Inderscience Publishers

Properties of activated carbon prepared from rice husk with chemical activation

The present work involves an investigation of the possible use of activated carbon developed from rice husk by chemical activation with zinc chloride (ZnCl2) and phosphoric acid (H3PO4) under different activation conditions for the removal of phenol from artificial wastewater. The physical and surface properties of the developed adsorbents were characterised using FTIR and SEM. A comparison between ZnCl2 and H3PO4 shows that the efficiency of phenol removal by H3PO4 activated carbon is generally lower than that of ZnCl2 activated carbon for both activation temperatures. After 24 hrs, removal efficiency of up to 90% could be achieved with 0.5 g ZnCl2 activated carbon, either prepared at 500°C or 600°C activation temperature. However, for 0.1g ZnCl2 activated carbon, an efficiency of 80% to 85% and 69% to 74% could be achieved at 500°C and 600°C activation temperatures, respectively. For H3PO4 activated carbon prepared at 500°C, the efficiency was 45% to 48% and 48% to 56% for 0.1 g and 0.5 g of adsorbent respectively. While for H3PO4 activated carbon prepared at 600°C, an efficiency of 41% to 45% and 43% to 51% could be achieved with 0.1 g and 0.5 g, respectively. The kinetics of phenol adsorption on both ZnCl2 and H3PO4 activated carbons were found to follow the pseudo–second–order kinetic model.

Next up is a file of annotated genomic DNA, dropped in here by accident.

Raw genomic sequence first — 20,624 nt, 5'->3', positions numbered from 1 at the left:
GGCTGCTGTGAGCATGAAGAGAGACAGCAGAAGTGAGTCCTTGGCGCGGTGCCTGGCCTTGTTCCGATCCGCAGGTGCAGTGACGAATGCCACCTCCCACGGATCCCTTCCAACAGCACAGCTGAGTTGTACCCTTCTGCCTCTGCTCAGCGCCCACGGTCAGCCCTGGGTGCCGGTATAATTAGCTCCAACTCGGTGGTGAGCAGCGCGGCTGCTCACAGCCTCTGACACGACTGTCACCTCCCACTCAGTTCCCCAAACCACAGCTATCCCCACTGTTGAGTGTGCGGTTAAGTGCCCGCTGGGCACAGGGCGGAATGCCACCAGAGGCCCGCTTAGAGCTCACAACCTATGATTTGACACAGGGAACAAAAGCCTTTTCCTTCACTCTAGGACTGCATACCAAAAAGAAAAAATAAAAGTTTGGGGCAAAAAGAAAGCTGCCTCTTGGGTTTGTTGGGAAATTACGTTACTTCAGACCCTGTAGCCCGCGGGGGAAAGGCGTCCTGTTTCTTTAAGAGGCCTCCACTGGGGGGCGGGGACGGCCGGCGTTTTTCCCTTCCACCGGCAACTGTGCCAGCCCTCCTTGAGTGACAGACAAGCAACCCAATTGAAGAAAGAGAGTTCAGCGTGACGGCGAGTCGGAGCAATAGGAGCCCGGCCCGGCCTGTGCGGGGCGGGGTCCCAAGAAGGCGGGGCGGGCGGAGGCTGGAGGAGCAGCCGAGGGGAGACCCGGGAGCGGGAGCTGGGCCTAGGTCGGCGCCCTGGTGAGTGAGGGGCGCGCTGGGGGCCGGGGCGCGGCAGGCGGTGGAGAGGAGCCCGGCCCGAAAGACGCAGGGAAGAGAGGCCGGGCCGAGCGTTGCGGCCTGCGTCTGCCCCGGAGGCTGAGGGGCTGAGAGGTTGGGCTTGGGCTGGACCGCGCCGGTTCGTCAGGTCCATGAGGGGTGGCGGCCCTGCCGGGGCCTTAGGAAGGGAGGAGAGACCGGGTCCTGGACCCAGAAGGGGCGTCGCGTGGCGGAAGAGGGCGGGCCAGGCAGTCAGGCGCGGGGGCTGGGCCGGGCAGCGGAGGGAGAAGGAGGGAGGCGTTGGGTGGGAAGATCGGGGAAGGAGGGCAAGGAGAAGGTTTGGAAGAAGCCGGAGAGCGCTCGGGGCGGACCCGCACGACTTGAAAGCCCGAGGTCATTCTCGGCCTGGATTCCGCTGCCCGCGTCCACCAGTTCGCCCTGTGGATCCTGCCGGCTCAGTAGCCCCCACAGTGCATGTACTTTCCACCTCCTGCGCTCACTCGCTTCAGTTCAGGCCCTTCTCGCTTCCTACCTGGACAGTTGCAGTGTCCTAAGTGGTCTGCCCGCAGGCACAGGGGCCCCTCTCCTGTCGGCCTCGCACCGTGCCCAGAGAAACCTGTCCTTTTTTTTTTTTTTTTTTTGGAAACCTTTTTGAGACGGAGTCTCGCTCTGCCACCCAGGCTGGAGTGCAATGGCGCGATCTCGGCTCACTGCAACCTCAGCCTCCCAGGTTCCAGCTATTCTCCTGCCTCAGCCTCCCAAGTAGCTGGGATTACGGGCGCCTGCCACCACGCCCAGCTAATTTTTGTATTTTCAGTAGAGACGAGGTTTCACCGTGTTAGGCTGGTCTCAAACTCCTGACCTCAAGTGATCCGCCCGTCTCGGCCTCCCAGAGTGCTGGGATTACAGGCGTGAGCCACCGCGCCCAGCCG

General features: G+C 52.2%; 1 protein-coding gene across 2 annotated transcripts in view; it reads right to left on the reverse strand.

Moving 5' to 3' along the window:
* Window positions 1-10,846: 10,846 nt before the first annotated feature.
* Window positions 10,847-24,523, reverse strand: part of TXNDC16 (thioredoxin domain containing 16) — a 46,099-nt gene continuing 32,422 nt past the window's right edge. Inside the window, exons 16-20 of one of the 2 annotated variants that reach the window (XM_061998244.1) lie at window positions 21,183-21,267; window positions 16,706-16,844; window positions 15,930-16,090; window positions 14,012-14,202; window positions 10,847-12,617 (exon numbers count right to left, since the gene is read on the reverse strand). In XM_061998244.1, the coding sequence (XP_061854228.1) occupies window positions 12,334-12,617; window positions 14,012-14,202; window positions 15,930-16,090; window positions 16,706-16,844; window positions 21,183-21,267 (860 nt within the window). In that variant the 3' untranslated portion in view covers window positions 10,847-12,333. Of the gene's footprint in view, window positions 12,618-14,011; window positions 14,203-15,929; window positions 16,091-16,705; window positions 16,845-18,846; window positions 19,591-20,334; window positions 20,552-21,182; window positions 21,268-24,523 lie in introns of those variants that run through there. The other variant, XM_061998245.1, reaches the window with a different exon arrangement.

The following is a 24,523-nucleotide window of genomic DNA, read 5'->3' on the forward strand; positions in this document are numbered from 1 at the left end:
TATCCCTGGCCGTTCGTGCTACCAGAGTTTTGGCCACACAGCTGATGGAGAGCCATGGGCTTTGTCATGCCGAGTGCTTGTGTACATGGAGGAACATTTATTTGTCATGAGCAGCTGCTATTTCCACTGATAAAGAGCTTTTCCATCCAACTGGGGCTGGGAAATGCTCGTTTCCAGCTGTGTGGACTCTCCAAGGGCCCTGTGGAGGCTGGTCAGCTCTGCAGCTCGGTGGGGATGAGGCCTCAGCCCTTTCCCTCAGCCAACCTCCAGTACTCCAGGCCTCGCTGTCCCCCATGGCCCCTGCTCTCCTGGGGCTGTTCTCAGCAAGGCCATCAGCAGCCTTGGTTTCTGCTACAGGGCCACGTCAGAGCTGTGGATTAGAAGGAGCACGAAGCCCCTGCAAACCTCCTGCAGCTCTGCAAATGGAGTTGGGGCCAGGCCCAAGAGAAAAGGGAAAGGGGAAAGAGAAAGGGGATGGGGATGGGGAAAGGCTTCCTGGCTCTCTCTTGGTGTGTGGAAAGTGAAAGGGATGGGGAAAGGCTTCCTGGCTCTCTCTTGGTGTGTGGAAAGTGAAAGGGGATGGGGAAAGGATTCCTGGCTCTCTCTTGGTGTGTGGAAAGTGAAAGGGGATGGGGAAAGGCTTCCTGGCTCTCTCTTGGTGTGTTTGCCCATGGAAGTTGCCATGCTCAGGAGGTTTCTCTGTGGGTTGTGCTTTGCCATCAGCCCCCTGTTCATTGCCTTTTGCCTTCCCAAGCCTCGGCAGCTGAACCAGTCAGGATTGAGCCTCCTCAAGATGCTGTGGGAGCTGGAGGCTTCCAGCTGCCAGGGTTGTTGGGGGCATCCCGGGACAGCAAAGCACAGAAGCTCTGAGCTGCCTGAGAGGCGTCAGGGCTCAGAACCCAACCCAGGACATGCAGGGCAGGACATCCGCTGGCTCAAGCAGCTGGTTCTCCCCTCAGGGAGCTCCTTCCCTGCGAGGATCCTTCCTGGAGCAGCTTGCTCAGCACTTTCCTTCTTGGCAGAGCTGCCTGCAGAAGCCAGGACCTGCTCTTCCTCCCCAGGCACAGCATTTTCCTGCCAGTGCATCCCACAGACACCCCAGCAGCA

Keywords: activated carbon, phenol adsorption, rice husk, adsorbent functional groups, wastewater treatment, zinc chloride, phosphoric acid, kinetic modelling

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